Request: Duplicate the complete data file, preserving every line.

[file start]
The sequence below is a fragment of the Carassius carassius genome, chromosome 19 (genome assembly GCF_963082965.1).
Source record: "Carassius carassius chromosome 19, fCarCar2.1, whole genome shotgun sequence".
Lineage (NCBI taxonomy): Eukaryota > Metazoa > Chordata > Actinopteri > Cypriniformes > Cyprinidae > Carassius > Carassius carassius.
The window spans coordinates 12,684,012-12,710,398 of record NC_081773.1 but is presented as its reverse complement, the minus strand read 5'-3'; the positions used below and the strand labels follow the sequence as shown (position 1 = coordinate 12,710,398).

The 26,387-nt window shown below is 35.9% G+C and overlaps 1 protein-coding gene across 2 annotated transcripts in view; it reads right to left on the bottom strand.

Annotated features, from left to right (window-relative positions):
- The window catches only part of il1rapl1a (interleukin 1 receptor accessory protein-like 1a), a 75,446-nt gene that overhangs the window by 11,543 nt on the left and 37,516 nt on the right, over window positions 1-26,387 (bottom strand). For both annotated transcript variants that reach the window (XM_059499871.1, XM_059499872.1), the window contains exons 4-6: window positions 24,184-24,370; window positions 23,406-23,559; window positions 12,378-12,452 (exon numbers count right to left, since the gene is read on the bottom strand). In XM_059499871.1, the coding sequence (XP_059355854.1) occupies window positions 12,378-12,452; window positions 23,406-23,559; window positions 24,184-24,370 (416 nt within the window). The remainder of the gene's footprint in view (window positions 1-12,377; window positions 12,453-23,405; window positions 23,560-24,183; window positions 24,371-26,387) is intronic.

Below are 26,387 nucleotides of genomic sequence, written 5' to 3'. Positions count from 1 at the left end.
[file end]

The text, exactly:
The sequence below is a fragment of the Carassius carassius genome, chromosome 19 (genome assembly GCF_963082965.1).
Source record: "Carassius carassius chromosome 19, fCarCar2.1, whole genome shotgun sequence".
Lineage (NCBI taxonomy): Eukaryota > Metazoa > Chordata > Actinopteri > Cypriniformes > Cyprinidae > Carassius > Carassius carassius.
The window spans coordinates 12,684,012-12,710,398 of record NC_081773.1 but is presented as its reverse complement, the minus strand read 5'-3'; the positions used below and the strand labels follow the sequence as shown (position 1 = coordinate 12,710,398).

The 26,387-nt window shown below is 35.9% G+C and overlaps 1 protein-coding gene across 2 annotated transcripts in view; it reads right to left on the bottom strand.

Annotated features, from left to right (window-relative positions):
- The window catches only part of il1rapl1a (interleukin 1 receptor accessory protein-like 1a), a 75,446-nt gene that overhangs the window by 11,543 nt on the left and 37,516 nt on the right, over window positions 1-26,387 (bottom strand). For both annotated transcript variants that reach the window (XM_059499871.1, XM_059499872.1), the window contains exons 4-6: window positions 24,184-24,370; window positions 23,406-23,559; window positions 12,378-12,452 (exon numbers count right to left, since the gene is read on the bottom strand). In XM_059499871.1, the coding sequence (XP_059355854.1) occupies window positions 12,378-12,452; window positions 23,406-23,559; window positions 24,184-24,370 (416 nt within the window). The remainder of the gene's footprint in view (window positions 1-12,377; window positions 12,453-23,405; window positions 23,560-24,183; window positions 24,371-26,387) is intronic.

Below are 26,387 nucleotides of genomic sequence, written 5' to 3'. Positions count from 1 at the left end.